All California colleges, private and public, will adopt a victim-centered approach to sexual assault policies on campuses if a proposed new bill passes muster. Senate Bill 967 is intended to shift more of the burden to the accused to prove he or she obtained consent, rather than leave it to the victim to prove they did not give consent to a sexual encounter. Additionally, the bill has a clause directed at banning being drunk as a defense for alleged perpetrators, and wording that outlines how consent is not considered to be given if a person is unable to communicate, or is asleep or incapacitated.
The bill has the backing and participation of the California Coalition Against Sexual Assault, which hopes to stop sexual assaults being trivialized on college campuses. Assaults are not the norm. They are not part of the University experience, nor should they be overlooked as being business as usual.
It is time to do something about them, and not keep them in the dark or expose them to the public as shameful sex scandals. It’s long past time for the accused to bear the burden of proof in these cases, as well. “No” still means “No”; it should not up to the victim to prove that, and as a result, to be put in a disadvantageous position from the start.
If the review of the bill goes well, it is expected to be signed by the governor in September, with expectations the bill could become law in January. It’s a breath of fresh air to have what should be commonsense human rights enshrined as a law to protect victims of sexual assault. If you have been assaulted, speak to an experienced injury lawyer. You have rights. Protect them—for yourself and for others.
It is illegal to text and drive. It is dangerous and deadly—period. It’s not just California that recognizes the dangers of distracted driving, either. A recent survey conducted by the Virginia Tech Transportation Institute for the National Highway Traffic Safety Administration (NHTSA) found that texting while driving doubles the risk of an almost accident or actual crash. It also revealed that texters have their eyes off the road for up to 23 seconds.
Anything can and does happen in those 23 seconds, which may mean the difference between serious, life-altering injuries and/or death.
There are three types of distractions while driving—cognitive, manual and visual—and the Centers for Disease Control and Prevention say texting is an extremely serious distraction because it involves all three types of distractions. Not many people seem to “get it” though, and in a phone survey conducted by the NHTSA of over 6,000 drivers 18 years of age and older, just about one-fifth of the participants said they sent texts or emails while driving.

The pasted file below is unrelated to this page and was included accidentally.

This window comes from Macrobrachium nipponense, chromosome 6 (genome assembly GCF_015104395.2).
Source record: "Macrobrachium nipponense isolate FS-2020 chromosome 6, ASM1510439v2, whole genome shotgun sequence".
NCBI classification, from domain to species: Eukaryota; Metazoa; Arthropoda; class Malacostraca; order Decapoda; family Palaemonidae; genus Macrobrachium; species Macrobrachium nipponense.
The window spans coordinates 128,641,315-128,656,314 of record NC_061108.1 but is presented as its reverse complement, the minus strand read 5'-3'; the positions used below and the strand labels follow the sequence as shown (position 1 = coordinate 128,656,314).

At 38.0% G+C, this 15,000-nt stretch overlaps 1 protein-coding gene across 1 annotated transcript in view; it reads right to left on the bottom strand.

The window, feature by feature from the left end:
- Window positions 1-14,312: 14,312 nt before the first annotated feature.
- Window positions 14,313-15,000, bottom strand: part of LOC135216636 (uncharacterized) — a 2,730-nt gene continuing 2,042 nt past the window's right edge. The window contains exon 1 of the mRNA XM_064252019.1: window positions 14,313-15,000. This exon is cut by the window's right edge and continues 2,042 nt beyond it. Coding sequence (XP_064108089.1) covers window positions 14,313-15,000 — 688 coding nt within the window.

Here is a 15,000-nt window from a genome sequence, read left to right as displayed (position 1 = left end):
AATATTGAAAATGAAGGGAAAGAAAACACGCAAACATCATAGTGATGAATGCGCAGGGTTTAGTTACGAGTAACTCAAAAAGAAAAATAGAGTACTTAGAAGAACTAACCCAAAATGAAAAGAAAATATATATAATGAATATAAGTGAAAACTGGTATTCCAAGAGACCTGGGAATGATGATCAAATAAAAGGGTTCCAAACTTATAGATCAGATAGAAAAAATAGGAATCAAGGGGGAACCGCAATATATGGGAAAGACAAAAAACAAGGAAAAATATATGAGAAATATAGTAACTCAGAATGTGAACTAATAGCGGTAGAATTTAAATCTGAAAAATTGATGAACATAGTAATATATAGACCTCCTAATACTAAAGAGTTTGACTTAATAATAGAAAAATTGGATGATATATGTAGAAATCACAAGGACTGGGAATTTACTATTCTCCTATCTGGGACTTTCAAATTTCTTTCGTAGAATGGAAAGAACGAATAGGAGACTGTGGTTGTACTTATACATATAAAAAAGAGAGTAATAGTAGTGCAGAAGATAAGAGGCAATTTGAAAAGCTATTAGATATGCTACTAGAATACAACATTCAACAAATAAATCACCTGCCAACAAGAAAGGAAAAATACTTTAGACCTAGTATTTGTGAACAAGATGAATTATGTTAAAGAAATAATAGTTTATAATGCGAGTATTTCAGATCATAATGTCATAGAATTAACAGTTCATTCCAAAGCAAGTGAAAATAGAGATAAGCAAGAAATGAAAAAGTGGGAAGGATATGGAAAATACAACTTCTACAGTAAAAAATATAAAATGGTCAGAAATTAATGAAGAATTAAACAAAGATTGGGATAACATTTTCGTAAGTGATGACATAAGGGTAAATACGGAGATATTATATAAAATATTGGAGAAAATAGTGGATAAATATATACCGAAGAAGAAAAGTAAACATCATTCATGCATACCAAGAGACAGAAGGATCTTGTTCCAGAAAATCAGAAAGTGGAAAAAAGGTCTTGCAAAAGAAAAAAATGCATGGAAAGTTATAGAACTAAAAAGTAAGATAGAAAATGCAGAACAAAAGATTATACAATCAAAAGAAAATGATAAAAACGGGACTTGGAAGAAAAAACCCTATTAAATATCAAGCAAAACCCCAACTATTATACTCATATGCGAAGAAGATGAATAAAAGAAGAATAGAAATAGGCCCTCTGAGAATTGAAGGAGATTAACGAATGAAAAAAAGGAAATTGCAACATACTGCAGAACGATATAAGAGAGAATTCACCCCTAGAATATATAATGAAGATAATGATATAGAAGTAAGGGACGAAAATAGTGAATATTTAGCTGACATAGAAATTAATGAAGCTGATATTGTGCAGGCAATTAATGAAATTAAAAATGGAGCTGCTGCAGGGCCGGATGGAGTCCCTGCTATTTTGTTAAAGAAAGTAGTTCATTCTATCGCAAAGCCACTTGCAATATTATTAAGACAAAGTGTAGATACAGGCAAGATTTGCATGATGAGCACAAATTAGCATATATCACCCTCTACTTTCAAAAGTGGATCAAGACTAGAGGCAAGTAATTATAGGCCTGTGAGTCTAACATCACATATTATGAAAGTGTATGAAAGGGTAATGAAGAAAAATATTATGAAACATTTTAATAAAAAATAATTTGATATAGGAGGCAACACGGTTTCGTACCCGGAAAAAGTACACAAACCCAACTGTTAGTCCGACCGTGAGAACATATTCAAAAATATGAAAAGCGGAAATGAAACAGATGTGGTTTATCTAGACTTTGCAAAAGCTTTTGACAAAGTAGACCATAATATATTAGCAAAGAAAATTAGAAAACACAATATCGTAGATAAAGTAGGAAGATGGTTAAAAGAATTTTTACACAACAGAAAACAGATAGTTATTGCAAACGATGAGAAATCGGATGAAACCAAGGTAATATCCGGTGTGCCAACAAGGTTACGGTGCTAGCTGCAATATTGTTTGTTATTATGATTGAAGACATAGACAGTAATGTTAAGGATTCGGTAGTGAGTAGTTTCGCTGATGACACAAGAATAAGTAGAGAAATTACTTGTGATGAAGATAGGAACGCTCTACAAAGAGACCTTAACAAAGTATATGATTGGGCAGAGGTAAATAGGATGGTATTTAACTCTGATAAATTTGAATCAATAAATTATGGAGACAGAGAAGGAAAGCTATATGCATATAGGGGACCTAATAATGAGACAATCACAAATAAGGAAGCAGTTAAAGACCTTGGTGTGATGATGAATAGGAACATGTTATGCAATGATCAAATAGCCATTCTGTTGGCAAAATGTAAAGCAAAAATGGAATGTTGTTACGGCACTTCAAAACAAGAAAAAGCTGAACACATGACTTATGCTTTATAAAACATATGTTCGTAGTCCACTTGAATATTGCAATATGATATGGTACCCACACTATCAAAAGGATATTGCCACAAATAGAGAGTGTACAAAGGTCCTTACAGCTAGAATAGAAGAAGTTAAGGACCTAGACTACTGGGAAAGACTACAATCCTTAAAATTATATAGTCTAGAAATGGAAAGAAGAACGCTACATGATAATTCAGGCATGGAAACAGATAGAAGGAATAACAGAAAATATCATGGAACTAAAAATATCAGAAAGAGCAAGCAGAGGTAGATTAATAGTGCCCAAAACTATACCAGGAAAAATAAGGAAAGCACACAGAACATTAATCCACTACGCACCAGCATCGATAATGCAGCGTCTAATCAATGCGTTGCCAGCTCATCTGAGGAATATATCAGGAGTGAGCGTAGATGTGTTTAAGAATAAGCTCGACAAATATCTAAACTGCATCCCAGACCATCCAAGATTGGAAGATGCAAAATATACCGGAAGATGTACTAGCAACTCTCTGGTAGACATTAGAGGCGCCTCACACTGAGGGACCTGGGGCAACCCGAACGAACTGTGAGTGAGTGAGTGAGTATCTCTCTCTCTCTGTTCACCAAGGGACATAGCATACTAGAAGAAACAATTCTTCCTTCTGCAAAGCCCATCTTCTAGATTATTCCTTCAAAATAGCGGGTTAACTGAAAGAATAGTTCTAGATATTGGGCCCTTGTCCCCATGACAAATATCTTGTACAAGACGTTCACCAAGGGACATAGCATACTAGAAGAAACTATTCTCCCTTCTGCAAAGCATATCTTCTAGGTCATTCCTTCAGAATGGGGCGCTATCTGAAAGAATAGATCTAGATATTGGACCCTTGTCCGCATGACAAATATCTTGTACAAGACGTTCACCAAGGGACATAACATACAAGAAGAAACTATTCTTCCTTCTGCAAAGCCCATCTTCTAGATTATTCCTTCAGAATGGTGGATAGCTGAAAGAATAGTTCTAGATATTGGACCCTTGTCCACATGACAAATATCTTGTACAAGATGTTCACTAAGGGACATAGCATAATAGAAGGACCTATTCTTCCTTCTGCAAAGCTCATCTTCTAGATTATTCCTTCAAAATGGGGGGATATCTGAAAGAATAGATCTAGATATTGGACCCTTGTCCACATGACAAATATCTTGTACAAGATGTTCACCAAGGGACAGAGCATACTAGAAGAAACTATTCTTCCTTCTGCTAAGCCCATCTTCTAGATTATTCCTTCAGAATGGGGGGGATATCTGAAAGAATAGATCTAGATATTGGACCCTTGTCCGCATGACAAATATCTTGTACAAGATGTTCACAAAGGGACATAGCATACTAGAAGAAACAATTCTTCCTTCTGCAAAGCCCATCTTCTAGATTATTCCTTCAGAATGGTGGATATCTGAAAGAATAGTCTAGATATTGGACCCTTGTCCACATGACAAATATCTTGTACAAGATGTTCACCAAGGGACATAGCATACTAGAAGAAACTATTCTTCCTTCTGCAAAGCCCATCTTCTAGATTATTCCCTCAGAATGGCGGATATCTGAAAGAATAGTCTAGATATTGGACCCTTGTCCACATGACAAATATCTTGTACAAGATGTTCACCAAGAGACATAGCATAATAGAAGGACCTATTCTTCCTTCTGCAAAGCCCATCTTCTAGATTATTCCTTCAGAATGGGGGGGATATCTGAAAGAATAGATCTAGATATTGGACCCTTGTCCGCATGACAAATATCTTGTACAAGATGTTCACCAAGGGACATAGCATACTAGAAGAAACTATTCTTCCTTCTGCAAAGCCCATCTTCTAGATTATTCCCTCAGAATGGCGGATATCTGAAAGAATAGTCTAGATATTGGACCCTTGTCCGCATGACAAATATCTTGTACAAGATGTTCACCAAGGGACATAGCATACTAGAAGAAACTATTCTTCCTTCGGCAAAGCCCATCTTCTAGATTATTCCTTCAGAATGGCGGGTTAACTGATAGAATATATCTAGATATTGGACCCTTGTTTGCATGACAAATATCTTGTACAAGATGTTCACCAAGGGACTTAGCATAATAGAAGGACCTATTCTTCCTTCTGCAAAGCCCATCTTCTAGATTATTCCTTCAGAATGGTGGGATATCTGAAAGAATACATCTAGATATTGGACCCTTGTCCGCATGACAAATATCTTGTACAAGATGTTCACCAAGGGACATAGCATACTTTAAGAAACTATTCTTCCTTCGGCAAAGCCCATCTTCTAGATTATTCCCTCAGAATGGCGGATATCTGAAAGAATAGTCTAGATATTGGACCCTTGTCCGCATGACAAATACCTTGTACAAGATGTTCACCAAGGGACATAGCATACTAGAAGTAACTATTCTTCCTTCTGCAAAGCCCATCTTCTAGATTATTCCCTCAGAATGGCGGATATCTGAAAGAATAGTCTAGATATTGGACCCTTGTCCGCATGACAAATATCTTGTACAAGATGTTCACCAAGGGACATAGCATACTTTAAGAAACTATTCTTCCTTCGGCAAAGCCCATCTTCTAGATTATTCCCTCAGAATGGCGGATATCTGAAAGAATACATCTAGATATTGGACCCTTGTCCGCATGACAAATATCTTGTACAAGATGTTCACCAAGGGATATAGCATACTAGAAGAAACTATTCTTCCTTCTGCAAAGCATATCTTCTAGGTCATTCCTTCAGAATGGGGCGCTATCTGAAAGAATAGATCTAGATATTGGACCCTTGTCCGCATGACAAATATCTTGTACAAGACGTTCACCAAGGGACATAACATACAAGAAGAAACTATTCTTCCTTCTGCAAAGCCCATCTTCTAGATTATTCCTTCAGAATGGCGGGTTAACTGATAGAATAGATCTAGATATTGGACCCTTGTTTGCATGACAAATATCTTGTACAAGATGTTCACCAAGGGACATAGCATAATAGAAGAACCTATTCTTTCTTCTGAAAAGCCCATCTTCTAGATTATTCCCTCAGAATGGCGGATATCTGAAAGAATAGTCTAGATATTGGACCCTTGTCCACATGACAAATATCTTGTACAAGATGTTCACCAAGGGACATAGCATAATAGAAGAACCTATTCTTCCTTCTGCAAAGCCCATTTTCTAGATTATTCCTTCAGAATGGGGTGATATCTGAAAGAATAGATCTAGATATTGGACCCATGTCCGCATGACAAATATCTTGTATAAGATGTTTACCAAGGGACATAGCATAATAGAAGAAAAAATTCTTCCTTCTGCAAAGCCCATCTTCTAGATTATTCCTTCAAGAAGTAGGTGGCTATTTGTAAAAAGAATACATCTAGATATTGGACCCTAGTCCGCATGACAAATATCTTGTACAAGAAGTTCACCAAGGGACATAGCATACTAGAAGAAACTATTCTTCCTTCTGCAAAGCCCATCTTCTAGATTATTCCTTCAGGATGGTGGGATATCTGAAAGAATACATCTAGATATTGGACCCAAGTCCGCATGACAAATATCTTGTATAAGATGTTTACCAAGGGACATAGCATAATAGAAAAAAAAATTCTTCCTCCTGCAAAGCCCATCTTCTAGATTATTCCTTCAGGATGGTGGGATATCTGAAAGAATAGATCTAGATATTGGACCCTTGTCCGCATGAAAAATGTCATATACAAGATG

A further 25 percent also said this did not affect their performance behind the wheel. If traffic accident statistics in all of the states across America are examined closely, this statement is hardly accurate.
Driving while distracted is negligence. Negligence can be the foundation for a wrongful death lawsuit that may financially break you. Is it worth the life of another and financial ruin to send texts while driving? For the lives of others and your own life, it can wait.
Many people think nursing homes are only for seniors. On the contrary, they are also places of residence for younger individuals, such as the mentally disabled teen in this case. Her father filed a lawsuit against the nursing home where she was staying, alleging that a staff member sexually assaulted her.
The suit says a certified nursing assistant made plans with a co-worker to let the nursing assistant be alone with the young teen. This was in violation of the center’s stated policies. The man allegedly repeatedly raped and assaulted the girl. The suit named the nursing home’s owners, the second nursing assistant and the man charged with the assault.
The suit states that management advised the father that no male personnel would have unsupervised contact with his daughter. After the assault, she was permanently physically and emotionally traumatized. It seeks punitive and compensatory damages.
When things like this happen, it is vitally important to speak with a nursing home abuse attorney, no matter what the age of an alleged victim may be. Anyone residing in a nursing home is to be protected and cared for and not to be exposed to violence such as this. If you are facing a situation such as this, make contact with an experienced personal injury lawyer immediately.